Dear Garner McConnico,

This is what things look like now.

McConnico Meeting House is no more at this location, but the cemetery remains.  Surely you would be surprised at how the stones, so straight and few when you lived, are now askew and broken and many.

The storm of 1909, referred to in the sign must have been quite a tornado, for even the neighbors at Taproot Farm are still talking about it.
The acreage, known as “Nolencrest” was first deeded to John Nolen in 1807. He built the first log house on the farm. The land was farmed in succession by John Nolen, Littleberry Nolen and Stephen Nolen, when in connection with the battles around Franklin the log house was burned in circa 1863, gun fire exchanges are evidenced by Civil War bullets found in the garden. The house was rebuilt as a two-story home on the same location by Milton Berry Nolen, whose family lived there until the tornado of 1887 removed the roofs of every building on the farm except the Springhouse in the cove. The two-story house was wind-damaged beyond repair. Dr. William Stephen Nolen, his wife and five children rebuilt the home and lived in it until the second tornado on April 29, 1909. Once again the home was damaged beyond repair. William “Billy” Nolen rebuilt the house as it stands today. This was the fourth Nolen residence built on the same site.
So your friends and descendants of the Primitive Baptist Church moved to what might be a safer spot, where they are still flourishing and worshiping on Sunday mornings, for I saw them yesterday. The parking lot was small but full and a tall woman was carrying preparations for the post-service coffee in the back door.

As you can see, someone has been caring for the cemetery in a fashion. They have carefully punctured the earth with white pvc pipes and placed silk flowers at each stone. Some of the stones are legible still, but many are not. Still the caretaker respected all and left a token.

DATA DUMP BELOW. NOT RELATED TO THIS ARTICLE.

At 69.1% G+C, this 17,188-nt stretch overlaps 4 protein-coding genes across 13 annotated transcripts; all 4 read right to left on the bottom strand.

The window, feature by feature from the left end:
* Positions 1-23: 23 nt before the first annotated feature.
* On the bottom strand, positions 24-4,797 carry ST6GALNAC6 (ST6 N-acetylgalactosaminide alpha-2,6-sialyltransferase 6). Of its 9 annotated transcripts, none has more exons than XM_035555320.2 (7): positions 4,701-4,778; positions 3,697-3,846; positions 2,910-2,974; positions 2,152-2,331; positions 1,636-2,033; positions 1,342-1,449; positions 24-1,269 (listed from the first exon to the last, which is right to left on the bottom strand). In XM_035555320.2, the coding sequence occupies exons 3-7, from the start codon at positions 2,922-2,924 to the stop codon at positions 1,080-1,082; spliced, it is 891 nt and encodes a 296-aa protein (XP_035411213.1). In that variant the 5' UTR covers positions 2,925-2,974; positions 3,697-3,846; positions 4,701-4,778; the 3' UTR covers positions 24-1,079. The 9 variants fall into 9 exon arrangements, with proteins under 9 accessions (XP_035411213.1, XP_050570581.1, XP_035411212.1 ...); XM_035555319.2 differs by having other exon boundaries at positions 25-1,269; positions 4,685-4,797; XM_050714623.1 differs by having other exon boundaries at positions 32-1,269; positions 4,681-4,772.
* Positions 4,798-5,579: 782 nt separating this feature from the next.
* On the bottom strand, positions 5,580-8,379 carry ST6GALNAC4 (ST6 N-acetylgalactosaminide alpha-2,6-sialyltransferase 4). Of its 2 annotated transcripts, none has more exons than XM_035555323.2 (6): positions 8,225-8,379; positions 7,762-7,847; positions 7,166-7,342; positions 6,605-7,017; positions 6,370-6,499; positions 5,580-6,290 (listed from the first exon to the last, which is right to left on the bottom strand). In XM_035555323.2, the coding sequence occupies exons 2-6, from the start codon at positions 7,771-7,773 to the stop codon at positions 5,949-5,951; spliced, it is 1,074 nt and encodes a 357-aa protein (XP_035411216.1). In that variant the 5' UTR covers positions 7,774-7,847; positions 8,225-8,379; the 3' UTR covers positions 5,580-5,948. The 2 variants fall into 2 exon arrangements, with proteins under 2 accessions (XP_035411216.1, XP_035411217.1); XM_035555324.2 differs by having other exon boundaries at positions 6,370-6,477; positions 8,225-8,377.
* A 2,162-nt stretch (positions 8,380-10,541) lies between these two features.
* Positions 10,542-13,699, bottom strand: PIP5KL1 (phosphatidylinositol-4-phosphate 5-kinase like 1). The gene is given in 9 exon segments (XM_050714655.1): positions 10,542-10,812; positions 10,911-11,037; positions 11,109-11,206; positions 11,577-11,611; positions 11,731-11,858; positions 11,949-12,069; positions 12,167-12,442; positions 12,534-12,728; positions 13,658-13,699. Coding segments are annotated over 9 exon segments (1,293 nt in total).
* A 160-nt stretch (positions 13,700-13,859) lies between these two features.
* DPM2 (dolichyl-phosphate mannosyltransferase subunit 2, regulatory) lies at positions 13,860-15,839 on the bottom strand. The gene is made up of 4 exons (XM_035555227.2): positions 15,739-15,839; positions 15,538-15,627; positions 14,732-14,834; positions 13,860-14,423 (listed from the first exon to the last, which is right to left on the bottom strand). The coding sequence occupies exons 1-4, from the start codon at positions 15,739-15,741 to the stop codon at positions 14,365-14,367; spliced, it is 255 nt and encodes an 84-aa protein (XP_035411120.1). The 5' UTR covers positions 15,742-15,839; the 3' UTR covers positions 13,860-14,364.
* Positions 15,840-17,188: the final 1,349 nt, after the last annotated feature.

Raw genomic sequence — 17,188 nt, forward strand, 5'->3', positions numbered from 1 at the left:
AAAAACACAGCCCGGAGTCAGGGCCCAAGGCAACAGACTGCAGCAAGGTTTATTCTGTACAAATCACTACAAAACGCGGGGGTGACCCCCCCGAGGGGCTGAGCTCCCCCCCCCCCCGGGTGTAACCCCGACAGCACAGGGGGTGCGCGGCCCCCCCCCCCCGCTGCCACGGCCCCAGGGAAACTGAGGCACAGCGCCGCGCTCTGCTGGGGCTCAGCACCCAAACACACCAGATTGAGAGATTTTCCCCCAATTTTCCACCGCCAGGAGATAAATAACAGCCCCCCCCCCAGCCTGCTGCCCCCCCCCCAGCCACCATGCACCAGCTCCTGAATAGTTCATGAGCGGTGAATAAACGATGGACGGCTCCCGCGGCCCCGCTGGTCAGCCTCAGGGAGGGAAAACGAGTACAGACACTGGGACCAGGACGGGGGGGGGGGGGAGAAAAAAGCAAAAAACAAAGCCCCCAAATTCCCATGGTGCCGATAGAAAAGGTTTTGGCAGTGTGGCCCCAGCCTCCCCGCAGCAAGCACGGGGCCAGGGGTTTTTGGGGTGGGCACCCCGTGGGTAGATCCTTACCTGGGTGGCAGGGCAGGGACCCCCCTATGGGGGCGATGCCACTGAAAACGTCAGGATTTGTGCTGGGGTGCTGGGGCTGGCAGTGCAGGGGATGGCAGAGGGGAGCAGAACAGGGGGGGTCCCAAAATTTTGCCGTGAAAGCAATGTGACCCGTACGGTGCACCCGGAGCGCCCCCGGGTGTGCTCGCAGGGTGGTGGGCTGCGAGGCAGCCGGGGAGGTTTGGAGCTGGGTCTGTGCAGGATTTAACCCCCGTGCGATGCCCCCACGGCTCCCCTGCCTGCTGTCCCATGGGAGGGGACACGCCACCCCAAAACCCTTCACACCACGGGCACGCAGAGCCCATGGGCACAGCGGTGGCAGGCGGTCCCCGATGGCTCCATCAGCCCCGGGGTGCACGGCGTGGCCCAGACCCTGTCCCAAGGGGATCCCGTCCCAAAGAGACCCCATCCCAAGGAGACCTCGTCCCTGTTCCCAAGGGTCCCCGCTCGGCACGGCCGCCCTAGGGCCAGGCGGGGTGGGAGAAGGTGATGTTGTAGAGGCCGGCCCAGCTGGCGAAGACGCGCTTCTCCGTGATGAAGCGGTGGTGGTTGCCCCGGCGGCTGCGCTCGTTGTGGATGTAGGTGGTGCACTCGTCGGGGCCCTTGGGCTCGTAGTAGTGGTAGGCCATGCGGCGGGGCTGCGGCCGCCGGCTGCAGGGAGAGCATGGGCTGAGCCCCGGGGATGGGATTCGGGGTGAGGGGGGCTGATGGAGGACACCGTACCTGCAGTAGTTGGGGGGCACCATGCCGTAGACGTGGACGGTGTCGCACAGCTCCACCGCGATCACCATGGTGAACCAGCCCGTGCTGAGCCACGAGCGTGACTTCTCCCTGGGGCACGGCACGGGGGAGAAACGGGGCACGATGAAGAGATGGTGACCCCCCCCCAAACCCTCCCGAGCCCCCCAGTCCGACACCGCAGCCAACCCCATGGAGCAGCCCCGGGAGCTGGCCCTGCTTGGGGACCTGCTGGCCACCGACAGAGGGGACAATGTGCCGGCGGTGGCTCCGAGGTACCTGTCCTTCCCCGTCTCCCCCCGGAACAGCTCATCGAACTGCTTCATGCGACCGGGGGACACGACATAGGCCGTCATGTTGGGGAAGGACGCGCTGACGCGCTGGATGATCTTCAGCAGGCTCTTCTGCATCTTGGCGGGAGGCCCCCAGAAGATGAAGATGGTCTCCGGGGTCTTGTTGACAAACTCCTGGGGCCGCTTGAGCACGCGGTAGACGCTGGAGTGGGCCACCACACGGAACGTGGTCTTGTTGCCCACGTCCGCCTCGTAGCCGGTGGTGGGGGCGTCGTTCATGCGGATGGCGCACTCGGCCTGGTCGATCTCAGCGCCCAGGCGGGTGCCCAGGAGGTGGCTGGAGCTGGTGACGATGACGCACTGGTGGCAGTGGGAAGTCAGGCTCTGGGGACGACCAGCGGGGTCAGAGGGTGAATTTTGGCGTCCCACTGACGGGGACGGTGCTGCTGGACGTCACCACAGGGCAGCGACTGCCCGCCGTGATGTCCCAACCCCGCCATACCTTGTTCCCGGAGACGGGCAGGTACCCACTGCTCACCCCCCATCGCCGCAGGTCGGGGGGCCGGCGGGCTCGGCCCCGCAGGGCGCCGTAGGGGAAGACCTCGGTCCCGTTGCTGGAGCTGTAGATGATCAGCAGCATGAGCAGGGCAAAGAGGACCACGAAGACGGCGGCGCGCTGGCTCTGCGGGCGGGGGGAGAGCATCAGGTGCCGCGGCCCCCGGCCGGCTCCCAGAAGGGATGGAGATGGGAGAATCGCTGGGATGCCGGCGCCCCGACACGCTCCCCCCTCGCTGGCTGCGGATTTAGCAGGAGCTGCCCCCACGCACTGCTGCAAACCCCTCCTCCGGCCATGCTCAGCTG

I think that it must have been a descendent of the Nolens, for, as you can see, Littleberry Nolen's grave has been refreshed with a new marker, while, though your family's marker was lifted from the tall grass, is broken and old.

Your friends, the Beech family, the Cox family, the Waltons, and others, each remain, guarding different corners of this property.  Some installed fencing topped with iron spears, fancying, I suppose that this would guard them from storms, or haunts, but in the end, even I and my camera climbed over and stole the images that I have posted here.

The folks at the Ramada Inn reported that a visitor, presumably a Nolen with pvc pipes stayed at their establishment a few years ago and worked diligently to bring order to the discord that years of neglect  had wrought upon the cemetery. But even that work is suffering the blasts of time.
Yet, I appreciate what I imagine is an ongoing tribute from the neighboring hotel, a three flag salute at half mast. Perhaps, they are saying with me, that in spite of the passing of time, the McConnicos and company are not yet forgotten.

See slideshow of additional images.

My regards,


Sunday, March 17, 2013

More on Best Dressed Cardinals

Dear Vatican Watchers,

First captivated by the Onion's photo essay entitled, The 8 Worst-Dressed at the Papal Conclave, I was then mesmerized by a fleeting couple of images shown during the pope's first prayer during his first public address. Perhaps the cameraman closed his eyes and incidentally focused the lens upon the back of the elite at the vatican window. Why this set of images didn't get any media play, is beyond me.

Note: Little signs of the new pope's personal styling choices include his decision to appear on the balcony of St. Peter’s Basilica without the red mozzetta — the telltale short cape of the papacy.

For more on the stylings of the patriarch and his compatriots, check out the Style Page in the Catholic Register.

And for more fun with the kids, try out these vestments for your papal dolls!

Do you wonder whether we'll see this puppy (the Papal Tiara) pulled out for special occasions during Pope Francis' casual reign? I'm kind of doubting it.